A Tax On Cycling: Too Steep A Hill To Climb Or Just Around The Corner? | Forbes

As an avid cyclist, I can admit that we are perhaps the most entitled group of people on the planet. If you’ve ever operated a motor vehicle, you already know this to be true.  We demand to be treated with the respect of a vehicle and to be afforded equal protection of the laws of the road. But once we clip into our pedals, we routinely flaunt those same laws, darting among traffic, coasting through stop signs, and generally racing through the streets like Joseph Gordon-Levitt. Hell, this past summer, I finished a ride by pedaling over a two-lane bridge that serves as the final point of access to a New Jersey beach community. I did this on a Saturday. At 11 AM.  And while technically I had as much right to that bridge as any of the cars, by getting between thousands of angry Garden Staters and the start of their week-long vacations, I was just begging to get mowed down by a soccer mom in a Canyonero. The point is — I knew better, but I did it anyway.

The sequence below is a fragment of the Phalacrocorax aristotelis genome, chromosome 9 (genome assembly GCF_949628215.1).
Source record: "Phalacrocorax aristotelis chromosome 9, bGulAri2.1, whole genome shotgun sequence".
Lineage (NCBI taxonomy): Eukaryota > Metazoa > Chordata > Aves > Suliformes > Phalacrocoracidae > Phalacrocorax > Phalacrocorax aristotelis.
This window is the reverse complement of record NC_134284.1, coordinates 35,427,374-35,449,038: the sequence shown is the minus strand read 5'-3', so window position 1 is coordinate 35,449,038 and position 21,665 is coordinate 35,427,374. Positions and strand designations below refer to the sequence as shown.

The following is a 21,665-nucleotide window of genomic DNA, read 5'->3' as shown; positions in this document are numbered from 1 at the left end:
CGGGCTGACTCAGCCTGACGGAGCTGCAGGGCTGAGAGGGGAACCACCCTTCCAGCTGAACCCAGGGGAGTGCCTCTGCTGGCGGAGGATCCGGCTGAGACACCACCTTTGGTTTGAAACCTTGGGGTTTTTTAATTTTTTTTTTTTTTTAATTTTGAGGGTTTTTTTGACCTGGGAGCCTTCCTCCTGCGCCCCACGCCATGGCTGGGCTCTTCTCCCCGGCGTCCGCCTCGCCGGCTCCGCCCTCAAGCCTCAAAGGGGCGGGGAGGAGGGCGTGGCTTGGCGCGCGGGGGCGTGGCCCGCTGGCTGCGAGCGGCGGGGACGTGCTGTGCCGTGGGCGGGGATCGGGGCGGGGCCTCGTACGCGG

Courtesy of stunts like mine there exists a mutual, and sometimes justified, hatred between cyclists and their four-wheeled brethren. In extreme cases, the same individual can reside on both sides of the fence – on more than one occasion I’ve spent hours pedaling next to guy on a ride, only on the subsequent drive home to hear the same guy — now behind the wheel of a 6,000 lb SUV – unleash a truly impressive string of profanities at a cyclist who dared to stray too far from the shoulder.